It was a lucky day for Otter, a male Dalmatian puppy, when For Otis Sake Dog Rescue in Maryland was contacted on his behalf.  Due to a congenital defect, he was not thriving in his breeder’s care and was scheduled for euthanasia in June of 2017.  How heartbreaking, to be tossed aside like yesterday’s trash over something potentially treatable as Otter had been diagnosed with Persistent Right Aortic Arch or PRAA.  PRAA, also known as a vascular ring anomaly, is when an embryonic aorta fails to regress and becomes wrapped around the esophagus causing a secondary issue known as Megaesophagus.  Megaesophagus prevents a dog from holding down food and water.  The esophagus initially fills up and the dog subsequently regurgitates, leading to dehydration, malnutrition and eventually death.  Repetitive regurgitation also puts a dog at high risk for pneumonia.  In the past, Megaesophagus was almost always fatal, but now due to advances in surgical procedures and managed feedings, the underlying condition(s) can be corrected and many dogs can live a normal life.

Once Otter was evaluated, it was determined he was a good candidate for surgery.  The veterinarian’s estimate was so high Jona French from For Otis Sake reached out to the Ian Somerhalder Foundation and requested a grant.  Otter was awarded a $1,000 grant to help offset the cost of the surgery!  While Otter waited in foster care for his surgery, his immediate needs were met with managed feedings.  He was fed a diet of wet food and soaked dry food as well as water and broth.  To keep food down, he ate in an upright position (see pic) and remained upright until the food reached his stomach.  Once the food reached his stomach, it could not be regurgitated.  Happily, he gained two pounds and the rambunctious puppy he was meant to be finally emerged.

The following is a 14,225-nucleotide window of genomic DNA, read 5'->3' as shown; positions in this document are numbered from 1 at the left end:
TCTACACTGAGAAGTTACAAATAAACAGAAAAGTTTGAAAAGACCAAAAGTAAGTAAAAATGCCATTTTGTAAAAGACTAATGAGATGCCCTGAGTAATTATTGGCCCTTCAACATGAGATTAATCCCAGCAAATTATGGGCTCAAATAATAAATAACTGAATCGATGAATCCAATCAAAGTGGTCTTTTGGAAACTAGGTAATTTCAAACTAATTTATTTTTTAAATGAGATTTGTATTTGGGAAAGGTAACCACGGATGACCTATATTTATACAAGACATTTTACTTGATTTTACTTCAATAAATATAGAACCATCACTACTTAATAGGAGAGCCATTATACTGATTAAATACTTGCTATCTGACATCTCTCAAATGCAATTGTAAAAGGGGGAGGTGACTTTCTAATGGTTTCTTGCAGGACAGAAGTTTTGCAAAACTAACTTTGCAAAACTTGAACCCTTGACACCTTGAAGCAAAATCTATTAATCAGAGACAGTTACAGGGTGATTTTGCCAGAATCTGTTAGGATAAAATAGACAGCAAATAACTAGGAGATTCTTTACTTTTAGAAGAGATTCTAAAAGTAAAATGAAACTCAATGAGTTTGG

Otter’s surgery was performed by Dr. Kelly Gellasch and he went home with his foster mom to recuperate.  In spite of donning the cone of shame, his recovery went well.  He was allowed moderate exercise for two weeks and ate a diet of soft food.  After a couple of weeks, he went back to the surgeon to have his sutures removed.  Otter was surprisingly tolerating food pretty well, fairly quickly after his surgery which made everyone hopeful his surgery was a success.

At the time of the rescue’s final report, Otter was still not 100% recovered, but he was continuing to grow and had learned how to eat upright.  The veterinarian and the rescue were hopeful Otter’s condition would continue to improve over time.  The rescue reported they were overwhelmed by seeing the community come together to support Otter’s recovery.  Throughout Otter’s ordeal, many people followed his story and one couple in particular, who had been rooting for him since day one, adopted him as soon as he was ready.  He is a loving and sweet puppy, in spite of the suffering he endured.  His forever family is fully prepared to care for him knowing he may very well have special needs for the rest of his life, because that's how you treat family. 

Written by Shandra Locken

Edited by Bob Stone

ISF Grantee Ottis  ISF Grantee Otter

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